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Summary

Brought to you by Penguin.

Why do some ideas make it big while others fail to take off? According to award-winning behavioural economist John List, the answer comes down to a single question: can the idea scale?

Countless enterprises fall apart the moment they scale; their positive results fizzle, they lose valuable time and money and the great electric charge of potential that drove them early on disappears. In short, they suffer a voltage drop. Yet success and failure are not about luck - in fact, there is a rhyme and reason as to why some ideas fail and why some make it big. Certain ideas are predictably scalable, while others are predictably destined for disaster.

In The Voltage Effect, University of Chicago economist John A List explains how to identify the ideas that will be successful when scaled and how to avoid those that won't. Drawing on his own original research, as well as fascinating examples from the realms of business, government, education and public health, he details the five signature elements that cause voltage drops and unpacks the four proven techniques for increasing positive results - or voltage gains - and scaling great ideas to their fullest potential.

By understanding the science of scaling, we can drive change in our schools, workplaces, communities and society at large. Because a better world can only be built at scale.

©2022 John A List (P)2022 Penguin Audio

Critic reviews

"By far the best book I've ever read on the how and why of scaling. If you care about changing the world, or just want to make better decisions in your own life, The Voltage Effect is for you." (Angela Duckworth, CEO of Character Lab and New York Times best-selling author of Grit)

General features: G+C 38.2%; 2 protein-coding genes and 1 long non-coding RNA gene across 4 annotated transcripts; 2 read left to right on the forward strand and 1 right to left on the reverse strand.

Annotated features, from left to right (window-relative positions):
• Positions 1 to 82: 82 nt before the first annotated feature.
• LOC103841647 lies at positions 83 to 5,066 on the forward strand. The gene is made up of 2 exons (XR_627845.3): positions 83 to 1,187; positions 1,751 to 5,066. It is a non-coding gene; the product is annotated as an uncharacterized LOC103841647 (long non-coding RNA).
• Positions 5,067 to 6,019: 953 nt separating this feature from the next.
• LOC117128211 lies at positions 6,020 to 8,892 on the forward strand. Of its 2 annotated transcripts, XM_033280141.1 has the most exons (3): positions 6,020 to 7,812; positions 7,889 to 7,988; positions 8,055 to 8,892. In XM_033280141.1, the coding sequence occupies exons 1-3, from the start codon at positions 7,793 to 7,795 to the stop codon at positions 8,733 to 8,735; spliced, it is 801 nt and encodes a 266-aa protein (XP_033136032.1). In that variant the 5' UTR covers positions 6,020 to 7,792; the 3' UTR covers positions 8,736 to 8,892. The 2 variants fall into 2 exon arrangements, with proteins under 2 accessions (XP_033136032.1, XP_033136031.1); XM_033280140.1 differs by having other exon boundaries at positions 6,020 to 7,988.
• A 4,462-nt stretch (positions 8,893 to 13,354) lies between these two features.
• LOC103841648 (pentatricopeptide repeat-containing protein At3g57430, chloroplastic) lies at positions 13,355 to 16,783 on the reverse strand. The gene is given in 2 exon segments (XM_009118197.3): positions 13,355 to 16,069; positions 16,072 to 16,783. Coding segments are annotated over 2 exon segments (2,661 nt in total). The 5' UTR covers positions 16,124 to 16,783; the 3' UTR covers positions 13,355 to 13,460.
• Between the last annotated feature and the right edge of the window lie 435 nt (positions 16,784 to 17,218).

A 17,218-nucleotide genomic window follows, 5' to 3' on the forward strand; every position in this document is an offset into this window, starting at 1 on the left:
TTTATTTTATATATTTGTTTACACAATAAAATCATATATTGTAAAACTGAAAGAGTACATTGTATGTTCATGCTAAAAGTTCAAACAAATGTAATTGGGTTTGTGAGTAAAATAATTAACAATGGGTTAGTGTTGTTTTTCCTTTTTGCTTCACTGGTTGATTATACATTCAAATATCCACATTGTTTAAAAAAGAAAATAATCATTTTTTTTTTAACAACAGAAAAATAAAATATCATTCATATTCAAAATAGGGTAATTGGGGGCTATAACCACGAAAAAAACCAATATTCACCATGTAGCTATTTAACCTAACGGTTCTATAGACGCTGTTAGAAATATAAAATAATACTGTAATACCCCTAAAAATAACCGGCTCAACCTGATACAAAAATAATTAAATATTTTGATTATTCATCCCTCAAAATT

"One of the best economics books I have ever read - and an instant classic in behavioral economics." (Cass R. Sunstein, Robert Walmsley university professor, Harvard University, and New York Times best-selling coauthor of Nudge)

"Thought-provoking and engaging. A must-read." (Daron Acemoglu, institute professor at MIT and coauthor of Why Nations Fail and The Narrow Corridor)

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Some interesting concepts. Patronising / egotistical style. Narrow perspective.

So the concept of scaling is an interesting angle for this book. The “five essentials” are very narrow, definitely written from the perspective of an academic with very little hands on business experience. There’s a constant tone of ego / arrogance … with the sentiment that everyone is dumb, and the brilliant academics with their surveys role up and shed light on the ignorance of people, when in fact most of the examples are only on the fringes of changes. But all that said, there are a few takeaway ideas. I’m honestly disappoint by this book, so much promise, with so little value delivered.